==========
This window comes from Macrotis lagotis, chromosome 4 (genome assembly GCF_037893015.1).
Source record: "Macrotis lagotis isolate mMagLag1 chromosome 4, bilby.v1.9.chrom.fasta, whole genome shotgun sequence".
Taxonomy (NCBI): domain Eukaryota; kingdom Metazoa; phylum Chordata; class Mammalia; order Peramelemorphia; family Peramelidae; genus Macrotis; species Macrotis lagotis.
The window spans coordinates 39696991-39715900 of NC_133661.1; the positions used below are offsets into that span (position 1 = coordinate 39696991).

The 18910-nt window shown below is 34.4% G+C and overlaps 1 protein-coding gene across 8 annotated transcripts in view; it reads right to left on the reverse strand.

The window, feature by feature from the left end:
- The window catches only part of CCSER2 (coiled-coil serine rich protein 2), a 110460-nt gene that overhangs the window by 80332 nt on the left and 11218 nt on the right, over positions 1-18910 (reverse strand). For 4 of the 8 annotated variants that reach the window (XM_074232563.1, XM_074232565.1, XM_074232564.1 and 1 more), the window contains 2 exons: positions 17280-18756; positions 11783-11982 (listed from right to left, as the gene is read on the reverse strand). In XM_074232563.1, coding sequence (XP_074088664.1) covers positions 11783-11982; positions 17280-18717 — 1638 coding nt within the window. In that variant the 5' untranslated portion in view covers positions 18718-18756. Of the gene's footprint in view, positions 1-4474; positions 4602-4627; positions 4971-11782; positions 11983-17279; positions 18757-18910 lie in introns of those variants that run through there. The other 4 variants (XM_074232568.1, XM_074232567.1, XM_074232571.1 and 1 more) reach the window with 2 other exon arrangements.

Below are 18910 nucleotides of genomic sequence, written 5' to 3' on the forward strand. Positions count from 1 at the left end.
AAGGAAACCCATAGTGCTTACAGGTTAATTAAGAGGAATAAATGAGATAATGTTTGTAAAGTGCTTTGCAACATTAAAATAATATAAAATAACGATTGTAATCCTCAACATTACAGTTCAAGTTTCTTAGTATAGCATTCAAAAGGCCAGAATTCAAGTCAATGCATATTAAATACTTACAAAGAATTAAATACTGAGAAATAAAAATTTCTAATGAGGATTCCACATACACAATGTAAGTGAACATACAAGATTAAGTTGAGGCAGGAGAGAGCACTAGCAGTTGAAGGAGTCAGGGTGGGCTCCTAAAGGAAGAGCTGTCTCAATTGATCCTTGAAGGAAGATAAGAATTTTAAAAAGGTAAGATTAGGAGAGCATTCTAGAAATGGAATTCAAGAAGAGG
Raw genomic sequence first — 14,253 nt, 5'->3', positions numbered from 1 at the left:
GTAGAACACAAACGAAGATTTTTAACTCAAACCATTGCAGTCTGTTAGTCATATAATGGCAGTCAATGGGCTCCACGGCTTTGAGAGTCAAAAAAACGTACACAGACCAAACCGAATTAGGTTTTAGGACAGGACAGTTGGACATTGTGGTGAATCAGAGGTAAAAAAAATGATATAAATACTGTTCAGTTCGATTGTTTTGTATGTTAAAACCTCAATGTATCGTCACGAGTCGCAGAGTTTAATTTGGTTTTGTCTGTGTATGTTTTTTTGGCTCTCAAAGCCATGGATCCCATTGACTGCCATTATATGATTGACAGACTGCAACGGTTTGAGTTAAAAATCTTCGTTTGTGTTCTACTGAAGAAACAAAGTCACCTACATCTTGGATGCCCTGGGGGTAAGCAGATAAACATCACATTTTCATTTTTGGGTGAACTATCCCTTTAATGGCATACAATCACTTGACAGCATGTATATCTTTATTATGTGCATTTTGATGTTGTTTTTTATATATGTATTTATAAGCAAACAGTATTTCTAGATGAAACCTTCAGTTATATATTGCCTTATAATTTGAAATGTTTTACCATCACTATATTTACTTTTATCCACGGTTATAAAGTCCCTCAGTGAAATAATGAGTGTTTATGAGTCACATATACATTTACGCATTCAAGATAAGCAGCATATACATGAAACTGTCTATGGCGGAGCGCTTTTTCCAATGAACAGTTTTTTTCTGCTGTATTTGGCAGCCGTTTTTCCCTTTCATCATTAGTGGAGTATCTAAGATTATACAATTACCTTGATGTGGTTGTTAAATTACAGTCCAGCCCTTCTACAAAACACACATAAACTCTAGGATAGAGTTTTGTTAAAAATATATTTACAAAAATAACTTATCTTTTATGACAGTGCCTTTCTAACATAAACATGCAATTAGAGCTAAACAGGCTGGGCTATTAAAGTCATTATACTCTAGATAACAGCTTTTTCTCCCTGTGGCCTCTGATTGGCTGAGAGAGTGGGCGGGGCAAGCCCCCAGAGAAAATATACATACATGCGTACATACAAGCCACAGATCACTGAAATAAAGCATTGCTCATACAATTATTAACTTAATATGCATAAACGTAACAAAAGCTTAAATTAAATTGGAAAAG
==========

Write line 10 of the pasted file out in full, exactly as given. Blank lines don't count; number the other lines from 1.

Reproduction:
Raw genomic sequence first — 14,253 nt, 5'->3', positions numbered from 1 at the left: